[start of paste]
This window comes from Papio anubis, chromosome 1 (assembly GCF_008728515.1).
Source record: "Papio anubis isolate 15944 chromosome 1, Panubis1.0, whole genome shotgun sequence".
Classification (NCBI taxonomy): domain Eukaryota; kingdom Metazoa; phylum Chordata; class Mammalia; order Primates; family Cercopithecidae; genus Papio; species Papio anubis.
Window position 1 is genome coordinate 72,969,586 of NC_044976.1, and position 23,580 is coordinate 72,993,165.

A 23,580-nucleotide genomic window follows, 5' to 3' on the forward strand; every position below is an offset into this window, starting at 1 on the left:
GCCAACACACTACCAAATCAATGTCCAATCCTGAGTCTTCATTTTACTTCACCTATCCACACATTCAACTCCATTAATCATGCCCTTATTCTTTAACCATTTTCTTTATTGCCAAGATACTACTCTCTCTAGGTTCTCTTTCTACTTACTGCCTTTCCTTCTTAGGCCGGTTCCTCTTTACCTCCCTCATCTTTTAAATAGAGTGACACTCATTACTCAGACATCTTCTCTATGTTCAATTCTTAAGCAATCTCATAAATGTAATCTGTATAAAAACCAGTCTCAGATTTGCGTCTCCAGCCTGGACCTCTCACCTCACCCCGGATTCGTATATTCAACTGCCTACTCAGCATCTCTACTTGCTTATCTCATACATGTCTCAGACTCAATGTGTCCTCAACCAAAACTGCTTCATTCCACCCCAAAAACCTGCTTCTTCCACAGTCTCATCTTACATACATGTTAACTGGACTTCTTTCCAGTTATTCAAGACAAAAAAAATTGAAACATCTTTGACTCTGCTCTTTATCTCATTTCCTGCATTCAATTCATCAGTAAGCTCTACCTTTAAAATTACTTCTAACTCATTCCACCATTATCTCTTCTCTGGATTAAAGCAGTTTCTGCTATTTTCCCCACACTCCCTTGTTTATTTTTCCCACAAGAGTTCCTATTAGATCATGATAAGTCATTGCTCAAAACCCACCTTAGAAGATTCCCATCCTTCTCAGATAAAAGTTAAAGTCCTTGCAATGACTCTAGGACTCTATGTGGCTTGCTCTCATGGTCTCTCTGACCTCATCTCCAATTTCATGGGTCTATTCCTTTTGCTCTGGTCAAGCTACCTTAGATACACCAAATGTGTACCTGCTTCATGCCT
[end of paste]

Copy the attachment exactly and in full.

This window comes from Papio anubis, chromosome 1 (assembly GCF_008728515.1).
Source record: "Papio anubis isolate 15944 chromosome 1, Panubis1.0, whole genome shotgun sequence".
Classification (NCBI taxonomy): domain Eukaryota; kingdom Metazoa; phylum Chordata; class Mammalia; order Primates; family Cercopithecidae; genus Papio; species Papio anubis.
Window position 1 is genome coordinate 72,969,586 of NC_044976.1, and position 23,580 is coordinate 72,993,165.

A 23,580-nucleotide genomic window follows, 5' to 3' on the forward strand; every position below is an offset into this window, starting at 1 on the left:
GCCAACACACTACCAAATCAATGTCCAATCCTGAGTCTTCATTTTACTTCACCTATCCACACATTCAACTCCATTAATCATGCCCTTATTCTTTAACCATTTTCTTTATTGCCAAGATACTACTCTCTCTAGGTTCTCTTTCTACTTACTGCCTTTCCTTCTTAGGCCGGTTCCTCTTTACCTCCCTCATCTTTTAAATAGAGTGACACTCATTACTCAGACATCTTCTCTATGTTCAATTCTTAAGCAATCTCATAAATGTAATCTGTATAAAAACCAGTCTCAGATTTGCGTCTCCAGCCTGGACCTCTCACCTCACCCCGGATTCGTATATTCAACTGCCTACTCAGCATCTCTACTTGCTTATCTCATACATGTCTCAGACTCAATGTGTCCTCAACCAAAACTGCTTCATTCCACCCCAAAAACCTGCTTCTTCCACAGTCTCATCTTACATACATGTTAACTGGACTTCTTTCCAGTTATTCAAGACAAAAAAAATTGAAACATCTTTGACTCTGCTCTTTATCTCATTTCCTGCATTCAATTCATCAGTAAGCTCTACCTTTAAAATTACTTCTAACTCATTCCACCATTATCTCTTCTCTGGATTAAAGCAGTTTCTGCTATTTTCCCCACACTCCCTTGTTTATTTTTCCCACAAGAGTTCCTATTAGATCATGATAAGTCATTGCTCAAAACCCACCTTAGAAGATTCCCATCCTTCTCAGATAAAAGTTAAAGTCCTTGCAATGACTCTAGGACTCTATGTGGCTTGCTCTCATGGTCTCTCTGACCTCATCTCCAATTTCATGGGTCTATTCCTTTTGCTCTGGTCAAGCTACCTTAGATACACCAAATGTGTACCTGCTTCATGCCT